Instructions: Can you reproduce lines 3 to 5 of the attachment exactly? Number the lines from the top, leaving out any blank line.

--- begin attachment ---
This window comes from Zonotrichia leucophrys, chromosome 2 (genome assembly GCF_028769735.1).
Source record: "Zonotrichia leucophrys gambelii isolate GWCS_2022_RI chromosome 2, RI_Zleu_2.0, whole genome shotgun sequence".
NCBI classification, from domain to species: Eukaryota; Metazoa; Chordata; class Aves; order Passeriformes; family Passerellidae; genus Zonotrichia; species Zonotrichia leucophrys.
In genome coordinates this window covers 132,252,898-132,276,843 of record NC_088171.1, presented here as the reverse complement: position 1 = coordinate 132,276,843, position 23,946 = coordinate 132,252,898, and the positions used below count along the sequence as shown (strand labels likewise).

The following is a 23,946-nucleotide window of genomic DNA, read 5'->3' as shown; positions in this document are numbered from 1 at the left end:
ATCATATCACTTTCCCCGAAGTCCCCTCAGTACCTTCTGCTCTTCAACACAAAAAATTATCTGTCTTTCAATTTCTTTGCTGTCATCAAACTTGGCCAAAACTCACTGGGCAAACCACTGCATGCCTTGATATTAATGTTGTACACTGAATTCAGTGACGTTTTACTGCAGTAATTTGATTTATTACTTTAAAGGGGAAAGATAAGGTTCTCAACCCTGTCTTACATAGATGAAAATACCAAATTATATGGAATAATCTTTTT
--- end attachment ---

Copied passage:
NCBI classification, from domain to species: Eukaryota; Metazoa; Chordata; class Aves; order Passeriformes; family Passerellidae; genus Zonotrichia; species Zonotrichia leucophrys.
In genome coordinates this window covers 132,252,898-132,276,843 of record NC_088171.1, presented here as the reverse complement: position 1 = coordinate 132,276,843, position 23,946 = coordinate 132,252,898, and the positions used below count along the sequence as shown (strand labels likewise).

The following is a 23,946-nucleotide window of genomic DNA, read 5'->3' as shown; positions in this document are numbered from 1 at the left end: